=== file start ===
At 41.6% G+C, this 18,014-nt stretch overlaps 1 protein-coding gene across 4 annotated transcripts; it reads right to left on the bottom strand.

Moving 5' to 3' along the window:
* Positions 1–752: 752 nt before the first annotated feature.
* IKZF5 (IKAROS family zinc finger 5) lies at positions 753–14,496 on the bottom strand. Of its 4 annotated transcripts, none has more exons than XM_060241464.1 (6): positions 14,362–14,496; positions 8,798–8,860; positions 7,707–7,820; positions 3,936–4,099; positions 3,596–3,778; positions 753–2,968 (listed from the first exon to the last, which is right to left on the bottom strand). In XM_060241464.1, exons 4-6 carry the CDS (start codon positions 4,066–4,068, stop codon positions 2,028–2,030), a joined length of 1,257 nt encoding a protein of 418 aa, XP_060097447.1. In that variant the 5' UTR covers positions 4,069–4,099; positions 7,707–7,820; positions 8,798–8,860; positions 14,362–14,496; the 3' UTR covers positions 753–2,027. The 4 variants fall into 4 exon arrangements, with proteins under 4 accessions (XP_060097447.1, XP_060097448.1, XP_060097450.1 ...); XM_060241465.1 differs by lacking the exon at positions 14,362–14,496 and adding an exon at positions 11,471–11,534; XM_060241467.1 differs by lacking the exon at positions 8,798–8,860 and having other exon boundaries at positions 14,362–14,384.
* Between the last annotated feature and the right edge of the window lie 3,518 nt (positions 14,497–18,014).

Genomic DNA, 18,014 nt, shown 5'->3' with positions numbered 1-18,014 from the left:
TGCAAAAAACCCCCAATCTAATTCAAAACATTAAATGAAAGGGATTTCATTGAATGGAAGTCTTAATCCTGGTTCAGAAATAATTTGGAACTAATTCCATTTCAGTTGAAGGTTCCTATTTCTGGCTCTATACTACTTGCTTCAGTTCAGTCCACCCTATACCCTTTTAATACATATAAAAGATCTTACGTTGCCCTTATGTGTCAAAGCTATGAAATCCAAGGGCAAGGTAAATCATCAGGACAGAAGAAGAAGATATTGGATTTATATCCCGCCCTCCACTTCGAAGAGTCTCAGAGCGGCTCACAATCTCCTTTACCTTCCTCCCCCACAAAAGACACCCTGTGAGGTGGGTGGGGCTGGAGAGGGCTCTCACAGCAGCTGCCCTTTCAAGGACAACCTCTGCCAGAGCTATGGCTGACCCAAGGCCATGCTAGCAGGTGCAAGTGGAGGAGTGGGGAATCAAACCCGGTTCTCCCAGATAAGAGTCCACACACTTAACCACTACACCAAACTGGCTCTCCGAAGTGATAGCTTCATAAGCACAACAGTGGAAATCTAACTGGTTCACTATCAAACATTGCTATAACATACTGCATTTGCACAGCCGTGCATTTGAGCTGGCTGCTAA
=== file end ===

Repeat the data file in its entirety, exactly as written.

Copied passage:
At 41.6% G+C, this 18,014-nt stretch overlaps 1 protein-coding gene across 4 annotated transcripts; it reads right to left on the bottom strand.

Moving 5' to 3' along the window:
* Positions 1–752: 752 nt before the first annotated feature.
* IKZF5 (IKAROS family zinc finger 5) lies at positions 753–14,496 on the bottom strand. Of its 4 annotated transcripts, none has more exons than XM_060241464.1 (6): positions 14,362–14,496; positions 8,798–8,860; positions 7,707–7,820; positions 3,936–4,099; positions 3,596–3,778; positions 753–2,968 (listed from the first exon to the last, which is right to left on the bottom strand). In XM_060241464.1, exons 4-6 carry the CDS (start codon positions 4,066–4,068, stop codon positions 2,028–2,030), a joined length of 1,257 nt encoding a protein of 418 aa, XP_060097447.1. In that variant the 5' UTR covers positions 4,069–4,099; positions 7,707–7,820; positions 8,798–8,860; positions 14,362–14,496; the 3' UTR covers positions 753–2,027. The 4 variants fall into 4 exon arrangements, with proteins under 4 accessions (XP_060097447.1, XP_060097448.1, XP_060097450.1 ...); XM_060241465.1 differs by lacking the exon at positions 14,362–14,496 and adding an exon at positions 11,471–11,534; XM_060241467.1 differs by lacking the exon at positions 8,798–8,860 and having other exon boundaries at positions 14,362–14,384.
* Between the last annotated feature and the right edge of the window lie 3,518 nt (positions 14,497–18,014).

Genomic DNA, 18,014 nt, shown 5'->3' with positions numbered 1-18,014 from the left:
TGCAAAAAACCCCCAATCTAATTCAAAACATTAAATGAAAGGGATTTCATTGAATGGAAGTCTTAATCCTGGTTCAGAAATAATTTGGAACTAATTCCATTTCAGTTGAAGGTTCCTATTTCTGGCTCTATACTACTTGCTTCAGTTCAGTCCACCCTATACCCTTTTAATACATATAAAAGATCTTACGTTGCCCTTATGTGTCAAAGCTATGAAATCCAAGGGCAAGGTAAATCATCAGGACAGAAGAAGAAGATATTGGATTTATATCCCGCCCTCCACTTCGAAGAGTCTCAGAGCGGCTCACAATCTCCTTTACCTTCCTCCCCCACAAAAGACACCCTGTGAGGTGGGTGGGGCTGGAGAGGGCTCTCACAGCAGCTGCCCTTTCAAGGACAACCTCTGCCAGAGCTATGGCTGACCCAAGGCCATGCTAGCAGGTGCAAGTGGAGGAGTGGGGAATCAAACCCGGTTCTCCCAGATAAGAGTCCACACACTTAACCACTACACCAAACTGGCTCTCCGAAGTGATAGCTTCATAAGCACAACAGTGGAAATCTAACTGGTTCACTATCAAACATTGCTATAACATACTGCATTTGCACAGCCGTGCATTTGAGCTGGCTGCTAA